“In my experience in California, when a person loses sight it takes five to 15 years to reclaim your life on a psychological level,” he said. “You have to come to terms with who you are now, what you want and how you’re going to get there.”
Dr. Mark Michael, president of the center’s board of directors, said in 40 years of practice in the Tri-Cities, he’s seen people become isolated after developing vision problems.
“They lose their sense of worth. They think their life is over. We just want to prevent that kind of scenario from happening to anyone,” he said. “We do that currently without regard for their ability to pay.”
Michael said the new executive director will be an asset to the center. “I am excited to have Paul Shane as the Edith Bishel Center’s new executive director,” he said. “His passion for the blind and low-vision population will help us to expand the center’s services, improve the center’s sustainability and to position the Edith Bishel Center as the premier center for serving the blind and low-vision population here in Southeast Washington state.”
Additional funding could allow the nonprofit to expand its existing youth offerings as well, Shane said.
Shane said he learned while working with at-risk youth that all youth are at risk in some way. All children are vulnerable if they decide to handle challenges in a negative way.
“Throw blindness in in some way and it impacts the degree of risk that youth is experiencing,” he said.
More community partners also would help introduce businesses to how capable those with blindness or vision impairment really are.
In California, Shane said his clients battled a stigma with employers assuming what they could or couldn’t do without giving them a chance to prove themselves. In other scenarios, capable workers were kept at entry-level positions long after they proved their worth because the employer viewed them as a charity case.
Vanessa Pruitt of Kennewick uses the center often to get help with technology that allows her to use a computer.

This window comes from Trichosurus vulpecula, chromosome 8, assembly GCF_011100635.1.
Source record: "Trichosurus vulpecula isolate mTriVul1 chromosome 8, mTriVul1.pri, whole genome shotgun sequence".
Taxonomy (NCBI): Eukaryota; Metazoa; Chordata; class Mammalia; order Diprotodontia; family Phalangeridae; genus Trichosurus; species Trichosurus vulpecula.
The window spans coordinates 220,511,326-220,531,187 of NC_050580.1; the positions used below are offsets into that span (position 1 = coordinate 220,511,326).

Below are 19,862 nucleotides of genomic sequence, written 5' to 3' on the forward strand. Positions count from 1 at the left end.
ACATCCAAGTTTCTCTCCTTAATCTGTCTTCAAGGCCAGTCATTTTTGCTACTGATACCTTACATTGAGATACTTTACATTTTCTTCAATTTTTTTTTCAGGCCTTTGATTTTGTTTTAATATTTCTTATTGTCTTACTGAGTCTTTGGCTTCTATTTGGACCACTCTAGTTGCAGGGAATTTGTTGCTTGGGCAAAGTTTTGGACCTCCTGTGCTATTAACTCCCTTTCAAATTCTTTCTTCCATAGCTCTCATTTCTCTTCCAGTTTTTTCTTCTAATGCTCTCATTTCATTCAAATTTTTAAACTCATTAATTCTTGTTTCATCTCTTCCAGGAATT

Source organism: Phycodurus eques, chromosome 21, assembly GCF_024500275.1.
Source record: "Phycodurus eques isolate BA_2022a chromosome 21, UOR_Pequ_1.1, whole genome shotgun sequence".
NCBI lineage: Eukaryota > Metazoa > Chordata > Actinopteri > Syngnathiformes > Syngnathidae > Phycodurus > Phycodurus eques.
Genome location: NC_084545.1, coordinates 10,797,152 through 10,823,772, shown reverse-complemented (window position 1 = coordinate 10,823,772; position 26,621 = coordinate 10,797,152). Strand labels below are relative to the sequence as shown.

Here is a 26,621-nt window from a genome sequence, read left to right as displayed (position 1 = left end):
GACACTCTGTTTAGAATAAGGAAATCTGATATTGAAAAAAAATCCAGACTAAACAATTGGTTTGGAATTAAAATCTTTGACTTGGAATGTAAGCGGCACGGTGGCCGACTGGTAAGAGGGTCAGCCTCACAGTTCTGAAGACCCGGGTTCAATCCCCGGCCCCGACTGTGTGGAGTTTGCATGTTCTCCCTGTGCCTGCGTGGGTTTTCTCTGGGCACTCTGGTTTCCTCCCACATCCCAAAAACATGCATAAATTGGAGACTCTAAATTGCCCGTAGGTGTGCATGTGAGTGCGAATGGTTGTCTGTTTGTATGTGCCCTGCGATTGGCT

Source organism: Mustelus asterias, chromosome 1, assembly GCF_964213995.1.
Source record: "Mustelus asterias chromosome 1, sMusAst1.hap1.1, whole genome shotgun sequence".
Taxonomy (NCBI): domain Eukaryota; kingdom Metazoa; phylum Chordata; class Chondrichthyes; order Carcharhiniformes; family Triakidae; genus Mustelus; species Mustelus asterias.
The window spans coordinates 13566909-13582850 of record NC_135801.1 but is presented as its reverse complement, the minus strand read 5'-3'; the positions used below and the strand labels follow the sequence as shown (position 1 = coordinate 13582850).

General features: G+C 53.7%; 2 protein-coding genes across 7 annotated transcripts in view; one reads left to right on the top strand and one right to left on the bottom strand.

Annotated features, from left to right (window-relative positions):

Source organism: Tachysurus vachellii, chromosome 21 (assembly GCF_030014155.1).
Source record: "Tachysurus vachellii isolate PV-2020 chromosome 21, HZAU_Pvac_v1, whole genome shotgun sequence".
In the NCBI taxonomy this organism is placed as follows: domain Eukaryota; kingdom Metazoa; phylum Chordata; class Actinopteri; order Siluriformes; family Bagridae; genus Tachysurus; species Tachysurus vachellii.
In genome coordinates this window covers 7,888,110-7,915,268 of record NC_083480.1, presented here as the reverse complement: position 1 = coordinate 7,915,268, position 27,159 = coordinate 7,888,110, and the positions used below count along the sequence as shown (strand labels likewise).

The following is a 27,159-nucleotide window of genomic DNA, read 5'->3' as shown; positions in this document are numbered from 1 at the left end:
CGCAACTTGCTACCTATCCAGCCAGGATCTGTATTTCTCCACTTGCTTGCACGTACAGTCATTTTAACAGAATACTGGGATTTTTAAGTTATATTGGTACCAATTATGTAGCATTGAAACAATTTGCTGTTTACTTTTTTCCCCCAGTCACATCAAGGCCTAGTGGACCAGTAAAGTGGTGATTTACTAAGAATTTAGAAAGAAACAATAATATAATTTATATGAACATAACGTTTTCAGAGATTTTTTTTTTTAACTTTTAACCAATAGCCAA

“(The center) provides a valuable contribution by enhancing the abilities and lives of its blind members and partakes in essential work in our community,” she said.
Dinner in the Dark fundraiser
Comedian Tommy Edison is headlining the Center’s annual fundraiser in September. He pokes fun at stigmas and challenges people’s assumptions about the blind in a hilarious manner.
The Sept. 28 fundraiser at the Pasco Red Lion Hotel and Conference Center, “Dinner in the Dark,” invites attendees to enjoy a meal and the evening’s entertainment while wearing a blindfold.
Aside from the state grant to fund independent living services and several small grants, “Dinner in the Dark” is the center’s primary funding.
This year’s event will feature a VIP mingle before dinner at 6 p.m. allowing attendees to meet Edison and KNDU TV guest emcees anchor Melanie Carter and meteorologist Monty Webb.
An online auction will be open prior to the event and a traditional silent auction will be held during the event. Dancing and drinks will be offered.
Cost is $50 for adults, $22 for children 10 and under. To buy tickets, call the center at 509-735-0699.
The Edith Bishel Center for the Blind and Visually Impaired:628 N. Arthur St., Kennewick, 509-735-0699; edithbishelcenter.org. Hours are 9 a.m. to 5 p.m. Monday to Thursday.